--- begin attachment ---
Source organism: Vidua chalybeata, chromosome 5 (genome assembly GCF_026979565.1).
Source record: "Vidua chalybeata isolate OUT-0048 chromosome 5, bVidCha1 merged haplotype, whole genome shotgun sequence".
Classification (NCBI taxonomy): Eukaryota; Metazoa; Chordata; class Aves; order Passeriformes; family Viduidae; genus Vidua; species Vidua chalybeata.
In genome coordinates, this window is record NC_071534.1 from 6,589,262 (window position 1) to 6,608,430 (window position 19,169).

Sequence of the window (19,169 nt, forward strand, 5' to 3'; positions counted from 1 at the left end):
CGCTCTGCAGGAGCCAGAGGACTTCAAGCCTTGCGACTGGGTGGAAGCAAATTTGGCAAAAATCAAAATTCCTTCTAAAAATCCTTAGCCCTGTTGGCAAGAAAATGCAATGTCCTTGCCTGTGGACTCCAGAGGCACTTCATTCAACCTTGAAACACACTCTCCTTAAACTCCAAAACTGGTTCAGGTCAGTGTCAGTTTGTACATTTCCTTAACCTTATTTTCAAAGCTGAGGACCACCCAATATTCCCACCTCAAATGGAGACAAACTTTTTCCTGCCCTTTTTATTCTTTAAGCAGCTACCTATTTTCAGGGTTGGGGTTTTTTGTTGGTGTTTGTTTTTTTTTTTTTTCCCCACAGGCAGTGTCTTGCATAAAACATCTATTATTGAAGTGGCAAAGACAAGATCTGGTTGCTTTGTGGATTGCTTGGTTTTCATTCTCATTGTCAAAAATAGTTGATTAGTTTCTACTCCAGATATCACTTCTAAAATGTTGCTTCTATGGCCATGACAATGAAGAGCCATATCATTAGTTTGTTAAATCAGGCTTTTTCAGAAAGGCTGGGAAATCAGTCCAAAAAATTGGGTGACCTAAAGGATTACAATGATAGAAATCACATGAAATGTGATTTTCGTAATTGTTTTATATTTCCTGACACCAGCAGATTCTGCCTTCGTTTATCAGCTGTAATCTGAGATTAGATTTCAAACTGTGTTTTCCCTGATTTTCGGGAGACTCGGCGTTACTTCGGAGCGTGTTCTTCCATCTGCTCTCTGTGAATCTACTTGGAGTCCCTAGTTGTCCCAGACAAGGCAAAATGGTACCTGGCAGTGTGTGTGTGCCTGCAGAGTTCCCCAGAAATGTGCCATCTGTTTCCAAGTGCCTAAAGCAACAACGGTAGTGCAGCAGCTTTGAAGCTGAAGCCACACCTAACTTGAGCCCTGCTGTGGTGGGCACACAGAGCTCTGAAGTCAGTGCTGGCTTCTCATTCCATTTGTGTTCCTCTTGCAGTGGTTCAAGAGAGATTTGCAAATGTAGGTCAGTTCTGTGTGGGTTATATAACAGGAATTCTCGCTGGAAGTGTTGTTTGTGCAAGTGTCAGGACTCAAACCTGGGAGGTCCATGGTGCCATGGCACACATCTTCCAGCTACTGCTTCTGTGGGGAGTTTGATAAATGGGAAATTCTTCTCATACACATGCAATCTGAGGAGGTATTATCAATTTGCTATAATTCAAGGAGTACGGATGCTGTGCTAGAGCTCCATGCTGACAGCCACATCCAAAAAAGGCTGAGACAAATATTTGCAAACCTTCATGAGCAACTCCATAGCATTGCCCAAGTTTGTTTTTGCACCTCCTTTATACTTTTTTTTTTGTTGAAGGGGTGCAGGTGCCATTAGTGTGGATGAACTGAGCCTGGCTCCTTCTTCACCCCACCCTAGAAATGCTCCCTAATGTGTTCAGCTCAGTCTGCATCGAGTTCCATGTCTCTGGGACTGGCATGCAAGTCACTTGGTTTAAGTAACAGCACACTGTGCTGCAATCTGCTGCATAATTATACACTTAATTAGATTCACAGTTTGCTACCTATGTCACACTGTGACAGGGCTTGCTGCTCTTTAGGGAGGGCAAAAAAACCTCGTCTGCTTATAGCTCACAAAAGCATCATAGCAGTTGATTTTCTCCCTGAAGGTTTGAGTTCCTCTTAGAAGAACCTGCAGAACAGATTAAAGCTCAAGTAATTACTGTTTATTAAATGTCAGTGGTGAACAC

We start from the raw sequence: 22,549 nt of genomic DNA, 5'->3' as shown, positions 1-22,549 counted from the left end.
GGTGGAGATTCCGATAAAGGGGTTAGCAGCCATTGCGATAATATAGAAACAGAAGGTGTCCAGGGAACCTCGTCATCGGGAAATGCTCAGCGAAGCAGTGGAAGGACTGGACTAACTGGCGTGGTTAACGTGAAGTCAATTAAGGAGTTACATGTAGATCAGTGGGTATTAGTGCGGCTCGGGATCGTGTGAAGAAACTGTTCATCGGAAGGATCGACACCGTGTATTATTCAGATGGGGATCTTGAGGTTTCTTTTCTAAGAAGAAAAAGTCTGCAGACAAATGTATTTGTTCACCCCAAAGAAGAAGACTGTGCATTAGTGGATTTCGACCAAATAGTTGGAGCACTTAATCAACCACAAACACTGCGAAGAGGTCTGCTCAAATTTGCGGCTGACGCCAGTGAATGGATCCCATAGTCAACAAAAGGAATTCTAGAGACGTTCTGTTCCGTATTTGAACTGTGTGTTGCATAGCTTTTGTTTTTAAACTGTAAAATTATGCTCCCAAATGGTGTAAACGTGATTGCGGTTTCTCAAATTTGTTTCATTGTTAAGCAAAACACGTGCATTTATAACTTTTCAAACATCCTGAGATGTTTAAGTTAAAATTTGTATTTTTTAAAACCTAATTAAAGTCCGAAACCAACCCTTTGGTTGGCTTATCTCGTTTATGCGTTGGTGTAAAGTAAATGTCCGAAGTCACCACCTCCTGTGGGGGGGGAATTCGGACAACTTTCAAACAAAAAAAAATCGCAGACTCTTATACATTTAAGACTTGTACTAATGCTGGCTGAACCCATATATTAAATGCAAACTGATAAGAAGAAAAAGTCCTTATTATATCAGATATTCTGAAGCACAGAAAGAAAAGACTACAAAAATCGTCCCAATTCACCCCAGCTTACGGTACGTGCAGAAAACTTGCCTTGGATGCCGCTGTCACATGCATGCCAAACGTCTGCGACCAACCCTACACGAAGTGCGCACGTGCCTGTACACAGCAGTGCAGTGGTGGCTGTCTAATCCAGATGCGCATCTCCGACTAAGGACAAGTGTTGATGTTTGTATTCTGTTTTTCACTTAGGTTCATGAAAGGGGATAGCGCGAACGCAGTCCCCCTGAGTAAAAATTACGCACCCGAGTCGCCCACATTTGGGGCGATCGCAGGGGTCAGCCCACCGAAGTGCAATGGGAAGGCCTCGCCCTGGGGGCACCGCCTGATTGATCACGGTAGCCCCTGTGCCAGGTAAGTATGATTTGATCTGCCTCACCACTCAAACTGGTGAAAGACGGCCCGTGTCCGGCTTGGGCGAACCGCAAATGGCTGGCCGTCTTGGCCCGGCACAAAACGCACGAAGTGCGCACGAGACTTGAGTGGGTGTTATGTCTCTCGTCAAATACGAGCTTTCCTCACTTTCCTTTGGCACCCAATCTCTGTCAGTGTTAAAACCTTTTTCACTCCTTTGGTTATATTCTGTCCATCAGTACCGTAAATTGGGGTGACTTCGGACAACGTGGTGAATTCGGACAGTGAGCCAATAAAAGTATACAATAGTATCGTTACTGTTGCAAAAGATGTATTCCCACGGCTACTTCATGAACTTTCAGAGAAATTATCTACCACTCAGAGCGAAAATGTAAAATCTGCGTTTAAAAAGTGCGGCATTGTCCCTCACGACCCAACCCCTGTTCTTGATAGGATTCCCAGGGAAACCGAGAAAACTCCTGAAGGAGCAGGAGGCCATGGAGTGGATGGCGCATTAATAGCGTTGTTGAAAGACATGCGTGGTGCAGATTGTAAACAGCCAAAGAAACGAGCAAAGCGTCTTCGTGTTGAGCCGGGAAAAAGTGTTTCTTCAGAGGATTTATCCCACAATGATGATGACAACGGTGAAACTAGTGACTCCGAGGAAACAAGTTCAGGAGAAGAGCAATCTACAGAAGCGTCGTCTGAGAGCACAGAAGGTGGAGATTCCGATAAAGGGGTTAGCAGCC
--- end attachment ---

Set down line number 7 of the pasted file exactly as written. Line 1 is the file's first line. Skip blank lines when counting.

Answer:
We start from the raw sequence: 22,549 nt of genomic DNA, 5'->3' as shown, positions 1-22,549 counted from the left end.